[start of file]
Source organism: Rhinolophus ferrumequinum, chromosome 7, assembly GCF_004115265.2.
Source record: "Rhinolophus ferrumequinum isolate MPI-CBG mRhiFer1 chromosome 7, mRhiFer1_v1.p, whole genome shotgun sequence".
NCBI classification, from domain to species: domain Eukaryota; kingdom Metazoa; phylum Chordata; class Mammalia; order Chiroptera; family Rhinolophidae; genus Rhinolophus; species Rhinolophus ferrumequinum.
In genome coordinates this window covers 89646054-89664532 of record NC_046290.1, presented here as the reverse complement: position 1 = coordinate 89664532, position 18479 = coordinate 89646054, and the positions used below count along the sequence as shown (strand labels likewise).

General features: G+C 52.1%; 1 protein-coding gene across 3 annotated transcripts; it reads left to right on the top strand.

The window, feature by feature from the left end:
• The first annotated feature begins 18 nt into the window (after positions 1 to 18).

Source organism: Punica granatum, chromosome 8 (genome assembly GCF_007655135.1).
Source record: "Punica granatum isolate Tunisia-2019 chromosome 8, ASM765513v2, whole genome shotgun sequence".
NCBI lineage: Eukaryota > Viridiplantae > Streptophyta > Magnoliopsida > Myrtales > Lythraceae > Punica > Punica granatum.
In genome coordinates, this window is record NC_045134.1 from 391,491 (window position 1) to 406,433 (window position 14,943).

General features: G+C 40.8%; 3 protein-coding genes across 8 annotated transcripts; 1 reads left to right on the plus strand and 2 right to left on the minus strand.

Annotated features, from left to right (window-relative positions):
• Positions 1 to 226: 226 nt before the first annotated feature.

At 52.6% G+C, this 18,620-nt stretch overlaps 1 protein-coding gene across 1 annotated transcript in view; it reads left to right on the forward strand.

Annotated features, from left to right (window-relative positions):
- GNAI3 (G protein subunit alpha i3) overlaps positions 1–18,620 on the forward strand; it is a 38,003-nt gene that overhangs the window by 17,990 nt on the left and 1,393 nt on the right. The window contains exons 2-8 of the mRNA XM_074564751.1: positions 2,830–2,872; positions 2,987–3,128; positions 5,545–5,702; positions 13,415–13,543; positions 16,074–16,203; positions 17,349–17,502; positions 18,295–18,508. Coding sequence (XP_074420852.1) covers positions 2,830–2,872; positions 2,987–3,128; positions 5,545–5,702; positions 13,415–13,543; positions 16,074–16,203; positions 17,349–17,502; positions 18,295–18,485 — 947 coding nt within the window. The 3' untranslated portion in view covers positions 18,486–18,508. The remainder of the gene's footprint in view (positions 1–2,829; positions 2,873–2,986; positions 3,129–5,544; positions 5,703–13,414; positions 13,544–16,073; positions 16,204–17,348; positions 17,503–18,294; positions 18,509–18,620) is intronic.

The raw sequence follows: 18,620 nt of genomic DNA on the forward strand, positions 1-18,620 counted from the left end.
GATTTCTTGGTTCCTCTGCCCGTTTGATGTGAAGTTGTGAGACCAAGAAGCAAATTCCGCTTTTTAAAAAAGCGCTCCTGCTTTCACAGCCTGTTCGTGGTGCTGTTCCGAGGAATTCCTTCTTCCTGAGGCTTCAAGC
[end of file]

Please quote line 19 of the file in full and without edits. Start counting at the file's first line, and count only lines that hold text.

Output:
GATTTCTTGGTTCCTCTGCCCGTTTGATGTGAAGTTGTGAGACCAAGAAGCAAATTCCGCTTTTTAAAAAAGCGCTCCTGCTTTCACAGCCTGTTCGTGGTGCTGTTCCGAGGAATTCCTTCTTCCTGAGGCTTCAAGC